In 1517, António de Miranda de Azevedo was one of the captains of the fleet that, under the command of Lopo Soares de Albergaria, went to the Red Sea and, a year later, in 1518, also under the command of Lopo Soares, was part of the fleet of Ceylon, whose purpose was to build a fortress on that island. Miranda de Azevedo remained there as commodore of the sea of Ceylon for two years, from 1518 to 1519. In February 1519, when he was sailing around Ceylon with two fustas, he lost course and came upon one of the ships of the fleet of Dom João da Silveira (of the first embassy to Bengal and Arakan), whose crew had mutinied, and António de Miranda de Azevedo took over the ship.
António de Miranda de Azevedo is only mentioned again in the Portuguese chronicles of 1521, by the time when he took part of the construction of the fortress of Pacem; he had been appointed captain of this fortress, but Dom André Henriques refused to turn it over. Miranda de Azevedo must have gone then to Malacca, returning then to India. On the voyage between Pacem and Malacca the following episode must have taken place: a Gujarat carrack ship was forced to dock and when it refused he took over the ship.
In the following years he was part of a fleet to the Straight and to Muscat and joined Dom Henrique de Meneses in the Malabar wars until he replaced Dom Simão de Meneses as commodore of the sea of India in late 1525 or beginning of 1526. After about twenty years of his arrival to the East, António de Miranda de Azevedo was the second in command in the military hierarchy of Portuguese India. He kept his office until 1528, during the government of Lopo Vaz de Sampaio, having taken part in the dispute that opposed the latter to Pêro Mascarenhas. In the succession crisis that followed and that distressed Portuguese India, António de Miranda de Azevedo played one of the leading roles. Together with Cristóvão de Sousa, he negotiated the terms of resolution. Until that time, Miranda de Azevedo became the interim governor-general.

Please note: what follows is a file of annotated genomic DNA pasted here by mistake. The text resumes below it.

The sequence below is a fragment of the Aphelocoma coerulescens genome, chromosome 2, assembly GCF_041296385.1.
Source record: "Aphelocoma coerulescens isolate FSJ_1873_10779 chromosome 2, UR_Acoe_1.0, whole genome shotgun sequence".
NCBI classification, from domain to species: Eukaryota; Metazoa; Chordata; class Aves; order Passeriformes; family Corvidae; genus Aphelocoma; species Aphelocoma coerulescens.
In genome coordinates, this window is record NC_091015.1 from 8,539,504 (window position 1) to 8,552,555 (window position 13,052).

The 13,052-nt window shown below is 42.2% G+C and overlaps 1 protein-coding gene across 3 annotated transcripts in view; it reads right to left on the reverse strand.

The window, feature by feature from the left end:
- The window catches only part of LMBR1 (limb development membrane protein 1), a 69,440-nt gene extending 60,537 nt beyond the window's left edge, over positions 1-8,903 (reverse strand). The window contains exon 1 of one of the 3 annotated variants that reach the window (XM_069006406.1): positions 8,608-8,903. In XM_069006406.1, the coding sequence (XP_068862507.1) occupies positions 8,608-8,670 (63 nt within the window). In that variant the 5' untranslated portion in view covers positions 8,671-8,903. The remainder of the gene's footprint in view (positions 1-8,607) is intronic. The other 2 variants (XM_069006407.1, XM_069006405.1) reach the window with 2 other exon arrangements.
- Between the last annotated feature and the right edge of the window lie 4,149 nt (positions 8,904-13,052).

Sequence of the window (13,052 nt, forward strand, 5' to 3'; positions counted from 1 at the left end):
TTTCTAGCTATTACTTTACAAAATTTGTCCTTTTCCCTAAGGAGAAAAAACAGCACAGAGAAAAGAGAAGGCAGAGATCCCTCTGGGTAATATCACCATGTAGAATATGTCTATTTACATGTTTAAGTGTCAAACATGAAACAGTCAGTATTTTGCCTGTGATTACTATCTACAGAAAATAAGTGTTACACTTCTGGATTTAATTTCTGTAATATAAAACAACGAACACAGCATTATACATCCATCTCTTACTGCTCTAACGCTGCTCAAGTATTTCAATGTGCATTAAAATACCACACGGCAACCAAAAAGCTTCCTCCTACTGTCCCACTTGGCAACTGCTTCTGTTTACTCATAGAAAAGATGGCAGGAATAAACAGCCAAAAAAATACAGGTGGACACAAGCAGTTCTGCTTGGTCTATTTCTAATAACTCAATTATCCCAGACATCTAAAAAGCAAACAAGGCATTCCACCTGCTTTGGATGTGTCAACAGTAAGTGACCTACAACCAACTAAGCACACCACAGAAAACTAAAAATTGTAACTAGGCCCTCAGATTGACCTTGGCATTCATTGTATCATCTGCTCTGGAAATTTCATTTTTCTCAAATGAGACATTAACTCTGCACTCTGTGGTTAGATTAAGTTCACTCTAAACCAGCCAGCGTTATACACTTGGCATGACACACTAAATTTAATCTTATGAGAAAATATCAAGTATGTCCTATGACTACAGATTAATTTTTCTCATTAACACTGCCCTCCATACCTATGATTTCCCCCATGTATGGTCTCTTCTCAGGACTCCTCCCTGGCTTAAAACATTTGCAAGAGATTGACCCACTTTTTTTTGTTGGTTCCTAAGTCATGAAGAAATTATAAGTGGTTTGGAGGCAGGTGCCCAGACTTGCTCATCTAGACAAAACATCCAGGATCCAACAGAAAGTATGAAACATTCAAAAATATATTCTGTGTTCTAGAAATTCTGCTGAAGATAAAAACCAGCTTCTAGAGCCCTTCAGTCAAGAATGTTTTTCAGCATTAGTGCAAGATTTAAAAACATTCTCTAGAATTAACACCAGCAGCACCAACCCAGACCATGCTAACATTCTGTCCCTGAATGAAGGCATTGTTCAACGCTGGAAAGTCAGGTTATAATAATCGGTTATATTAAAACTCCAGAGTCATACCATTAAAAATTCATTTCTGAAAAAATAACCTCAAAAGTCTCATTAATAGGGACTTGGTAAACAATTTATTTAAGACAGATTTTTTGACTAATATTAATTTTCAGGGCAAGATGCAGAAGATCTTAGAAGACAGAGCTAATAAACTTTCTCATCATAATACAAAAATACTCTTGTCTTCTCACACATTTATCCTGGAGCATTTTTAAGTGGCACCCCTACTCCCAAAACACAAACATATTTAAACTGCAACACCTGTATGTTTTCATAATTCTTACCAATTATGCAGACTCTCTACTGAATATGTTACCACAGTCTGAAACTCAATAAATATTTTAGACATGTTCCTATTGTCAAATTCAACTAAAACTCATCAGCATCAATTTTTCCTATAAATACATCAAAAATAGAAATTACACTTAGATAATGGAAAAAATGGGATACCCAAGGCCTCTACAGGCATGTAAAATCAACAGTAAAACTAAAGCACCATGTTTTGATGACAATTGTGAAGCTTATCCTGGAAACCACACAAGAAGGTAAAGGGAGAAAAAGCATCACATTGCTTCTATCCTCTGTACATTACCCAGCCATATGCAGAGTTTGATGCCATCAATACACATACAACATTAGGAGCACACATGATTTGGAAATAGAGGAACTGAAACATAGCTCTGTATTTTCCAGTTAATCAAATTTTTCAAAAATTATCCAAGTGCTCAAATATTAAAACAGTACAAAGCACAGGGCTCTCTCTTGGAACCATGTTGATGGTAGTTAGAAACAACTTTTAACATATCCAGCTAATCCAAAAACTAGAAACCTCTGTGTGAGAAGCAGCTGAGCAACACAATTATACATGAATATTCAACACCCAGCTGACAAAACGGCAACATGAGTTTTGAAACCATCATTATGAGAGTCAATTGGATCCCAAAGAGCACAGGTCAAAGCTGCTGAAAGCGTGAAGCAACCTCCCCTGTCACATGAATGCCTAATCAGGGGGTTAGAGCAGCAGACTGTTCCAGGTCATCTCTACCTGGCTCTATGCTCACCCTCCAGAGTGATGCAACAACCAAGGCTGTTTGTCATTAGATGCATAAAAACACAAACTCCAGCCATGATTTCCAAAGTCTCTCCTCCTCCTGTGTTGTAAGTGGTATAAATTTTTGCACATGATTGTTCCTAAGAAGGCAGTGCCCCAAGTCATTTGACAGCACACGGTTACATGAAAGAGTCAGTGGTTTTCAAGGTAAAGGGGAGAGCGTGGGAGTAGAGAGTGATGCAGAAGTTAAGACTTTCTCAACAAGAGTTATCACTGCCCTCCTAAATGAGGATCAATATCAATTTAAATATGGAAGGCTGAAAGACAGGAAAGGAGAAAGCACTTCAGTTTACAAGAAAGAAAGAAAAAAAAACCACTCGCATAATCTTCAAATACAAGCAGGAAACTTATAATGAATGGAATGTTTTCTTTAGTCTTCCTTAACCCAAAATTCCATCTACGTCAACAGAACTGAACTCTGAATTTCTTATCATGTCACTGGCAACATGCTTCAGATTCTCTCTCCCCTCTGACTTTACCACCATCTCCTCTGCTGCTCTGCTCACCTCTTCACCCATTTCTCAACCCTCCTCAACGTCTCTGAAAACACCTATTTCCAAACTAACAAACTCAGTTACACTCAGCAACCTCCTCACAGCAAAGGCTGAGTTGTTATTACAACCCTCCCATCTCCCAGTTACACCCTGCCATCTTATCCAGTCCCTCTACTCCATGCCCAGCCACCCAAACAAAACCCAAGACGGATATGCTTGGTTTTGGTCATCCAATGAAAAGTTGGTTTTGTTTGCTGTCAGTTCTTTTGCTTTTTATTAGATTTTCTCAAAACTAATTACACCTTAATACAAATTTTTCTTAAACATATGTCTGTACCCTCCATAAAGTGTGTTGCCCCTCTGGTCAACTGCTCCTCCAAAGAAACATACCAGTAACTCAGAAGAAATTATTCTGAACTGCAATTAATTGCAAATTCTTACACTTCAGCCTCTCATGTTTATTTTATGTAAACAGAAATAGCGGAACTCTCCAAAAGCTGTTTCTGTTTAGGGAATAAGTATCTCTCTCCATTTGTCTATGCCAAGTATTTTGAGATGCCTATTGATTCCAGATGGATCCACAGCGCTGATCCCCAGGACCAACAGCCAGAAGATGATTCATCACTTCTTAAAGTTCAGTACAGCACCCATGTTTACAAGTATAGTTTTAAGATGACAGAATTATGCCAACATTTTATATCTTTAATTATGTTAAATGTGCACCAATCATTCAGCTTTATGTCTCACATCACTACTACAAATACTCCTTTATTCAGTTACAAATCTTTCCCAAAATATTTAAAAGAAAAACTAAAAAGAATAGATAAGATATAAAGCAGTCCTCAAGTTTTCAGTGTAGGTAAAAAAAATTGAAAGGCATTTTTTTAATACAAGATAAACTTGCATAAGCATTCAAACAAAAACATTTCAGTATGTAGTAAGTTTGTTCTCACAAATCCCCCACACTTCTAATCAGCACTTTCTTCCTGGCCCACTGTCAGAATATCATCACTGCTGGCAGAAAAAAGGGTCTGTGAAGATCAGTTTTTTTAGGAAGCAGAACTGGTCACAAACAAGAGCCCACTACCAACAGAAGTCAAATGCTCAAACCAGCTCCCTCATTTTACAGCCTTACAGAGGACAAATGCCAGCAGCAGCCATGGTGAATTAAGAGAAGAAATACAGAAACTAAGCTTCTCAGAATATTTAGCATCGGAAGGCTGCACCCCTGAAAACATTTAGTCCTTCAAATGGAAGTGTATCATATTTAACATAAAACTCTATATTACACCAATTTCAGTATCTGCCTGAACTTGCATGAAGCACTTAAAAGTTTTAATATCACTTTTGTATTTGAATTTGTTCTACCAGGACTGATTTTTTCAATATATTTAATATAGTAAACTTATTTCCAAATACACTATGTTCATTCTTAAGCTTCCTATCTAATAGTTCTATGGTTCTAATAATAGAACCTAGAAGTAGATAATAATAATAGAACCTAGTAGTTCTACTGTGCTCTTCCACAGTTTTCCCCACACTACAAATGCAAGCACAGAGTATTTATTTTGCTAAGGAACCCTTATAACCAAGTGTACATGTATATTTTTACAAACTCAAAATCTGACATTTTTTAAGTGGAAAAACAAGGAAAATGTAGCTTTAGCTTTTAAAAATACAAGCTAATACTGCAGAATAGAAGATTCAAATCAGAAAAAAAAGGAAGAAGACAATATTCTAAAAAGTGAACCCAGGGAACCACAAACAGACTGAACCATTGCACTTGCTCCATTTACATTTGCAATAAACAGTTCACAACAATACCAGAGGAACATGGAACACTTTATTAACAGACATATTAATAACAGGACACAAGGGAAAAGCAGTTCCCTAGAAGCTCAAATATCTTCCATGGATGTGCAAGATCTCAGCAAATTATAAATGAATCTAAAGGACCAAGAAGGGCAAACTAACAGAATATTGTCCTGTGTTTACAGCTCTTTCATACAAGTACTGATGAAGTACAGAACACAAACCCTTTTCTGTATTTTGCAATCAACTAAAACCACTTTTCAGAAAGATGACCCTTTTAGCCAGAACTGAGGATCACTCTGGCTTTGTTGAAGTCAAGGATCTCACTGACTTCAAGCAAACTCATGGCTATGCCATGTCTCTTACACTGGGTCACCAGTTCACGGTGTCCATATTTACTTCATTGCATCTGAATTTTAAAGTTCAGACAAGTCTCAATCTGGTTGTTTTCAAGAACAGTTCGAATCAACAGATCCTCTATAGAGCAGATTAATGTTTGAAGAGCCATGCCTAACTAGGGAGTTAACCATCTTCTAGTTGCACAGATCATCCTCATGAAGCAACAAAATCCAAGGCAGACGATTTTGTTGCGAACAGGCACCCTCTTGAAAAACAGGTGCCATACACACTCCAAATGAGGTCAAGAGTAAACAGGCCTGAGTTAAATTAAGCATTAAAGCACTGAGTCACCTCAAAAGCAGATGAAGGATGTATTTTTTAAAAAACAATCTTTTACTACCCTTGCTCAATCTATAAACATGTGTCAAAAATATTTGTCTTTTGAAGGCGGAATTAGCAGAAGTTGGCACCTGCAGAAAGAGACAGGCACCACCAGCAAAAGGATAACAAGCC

During the two years in which he was the commodore of the sea of India, António de Miranda de Azevedo was also in charge of a fleet of twenty ships sent to the Straight of Ormuz, where he spent the winter, stopping at Aden and attacking Zeila on the way, and then returning to India.
From that point on, the story of his life intertwines with that of namesakes, for he was often designated as António de Miranda. To some authors, António de Miranda de Azevedo takes his leave after some fights in Malabar; to others, he was part of the grand armada that Nuno da Cunha put together in January 1531 to try and conquer Diu, and also performed services as captain of São Jorge da Mina between 1540 and 1543.
RIBEIRO, Madalena, ?Simão de Miranda, descobridor do Brasil e 4º capitão de Sofala? in Descobridores do Brasil ? Exploradores do Atlântico e Construtores do Estado da Índia, João Paulo Oliveira e COSTA (coord.), pp.91-109, Lisboa, Sociedade Histórica da Independência de Portugal, 2000. THOMAZ, Luís Filipe, De Ceuta a Timor, Lisboa, Difel, 1998. THOMAZ, Luís Filipe, ?O malogrado estabelecimento oficial dos portugueses em Sunda? in Aquém e Além da Taprobana, Estudos Luso-Orientais à memória de Jean Aubin e Denys Lombard, Luís Filipe THOMAZ (org.), pp. 381-607, Lisboa, Centro de História de Além-Mar, 2002.
Author: Maria Bastião
Translated by: Maria das Mercês Pacheco